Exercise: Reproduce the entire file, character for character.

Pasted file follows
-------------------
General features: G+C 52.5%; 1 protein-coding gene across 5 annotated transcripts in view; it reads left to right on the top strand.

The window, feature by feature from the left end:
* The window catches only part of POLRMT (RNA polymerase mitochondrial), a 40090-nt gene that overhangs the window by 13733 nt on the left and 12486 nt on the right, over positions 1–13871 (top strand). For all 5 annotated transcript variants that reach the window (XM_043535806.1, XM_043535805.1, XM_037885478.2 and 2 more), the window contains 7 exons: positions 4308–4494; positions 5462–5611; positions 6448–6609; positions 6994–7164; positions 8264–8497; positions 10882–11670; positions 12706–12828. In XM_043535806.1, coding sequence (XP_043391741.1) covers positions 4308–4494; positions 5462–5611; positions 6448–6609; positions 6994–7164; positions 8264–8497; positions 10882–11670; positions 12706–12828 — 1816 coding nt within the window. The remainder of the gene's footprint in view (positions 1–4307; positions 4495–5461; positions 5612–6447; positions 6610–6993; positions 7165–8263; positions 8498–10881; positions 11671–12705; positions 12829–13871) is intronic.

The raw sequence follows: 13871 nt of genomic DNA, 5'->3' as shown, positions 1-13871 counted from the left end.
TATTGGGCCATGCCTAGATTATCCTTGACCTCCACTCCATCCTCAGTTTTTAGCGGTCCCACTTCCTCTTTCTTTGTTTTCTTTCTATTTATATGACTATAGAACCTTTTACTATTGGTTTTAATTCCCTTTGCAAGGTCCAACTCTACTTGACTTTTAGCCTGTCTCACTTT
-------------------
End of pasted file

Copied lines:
General features: G+C 52.5%; 1 protein-coding gene across 5 annotated transcripts in view; it reads left to right on the top strand.

The window, feature by feature from the left end:
* The window catches only part of POLRMT (RNA polymerase mitochondrial), a 40090-nt gene that overhangs the window by 13733 nt on the left and 12486 nt on the right, over positions 1–13871 (top strand). For all 5 annotated transcript variants that reach the window (XM_043535806.1, XM_043535805.1, XM_037885478.2 and 2 more), the window contains 7 exons: positions 4308–4494; positions 5462–5611; positions 6448–6609; positions 6994–7164; positions 8264–8497; positions 10882–11670; positions 12706–12828. In XM_043535806.1, coding sequence (XP_043391741.1) covers positions 4308–4494; positions 5462–5611; positions 6448–6609; positions 6994–7164; positions 8264–8497; positions 10882–11670; positions 12706–12828 — 1816 coding nt within the window. The remainder of the gene's footprint in view (positions 1–4307; positions 4495–5461; positions 5612–6447; positions 6610–6993; positions 7165–8263; positions 8498–10881; positions 11671–12705; positions 12829–13871) is intronic.

The raw sequence follows: 13871 nt of genomic DNA, 5'->3' as shown, positions 1-13871 counted from the left end.
TATTGGGCCATGCCTAGATTATCCTTGACCTCCACTCCATCCTCAGTTTTTAGCGGTCCCACTTCCTCTTTCTTTGTTTTCTTTCTATTTATATGACTATAGAACCTTTTACTATTGGTTTTAATTCCCTTTGCAAGGTCCAACTCTACTTGACTTTTAGCCTGTCTCACTTT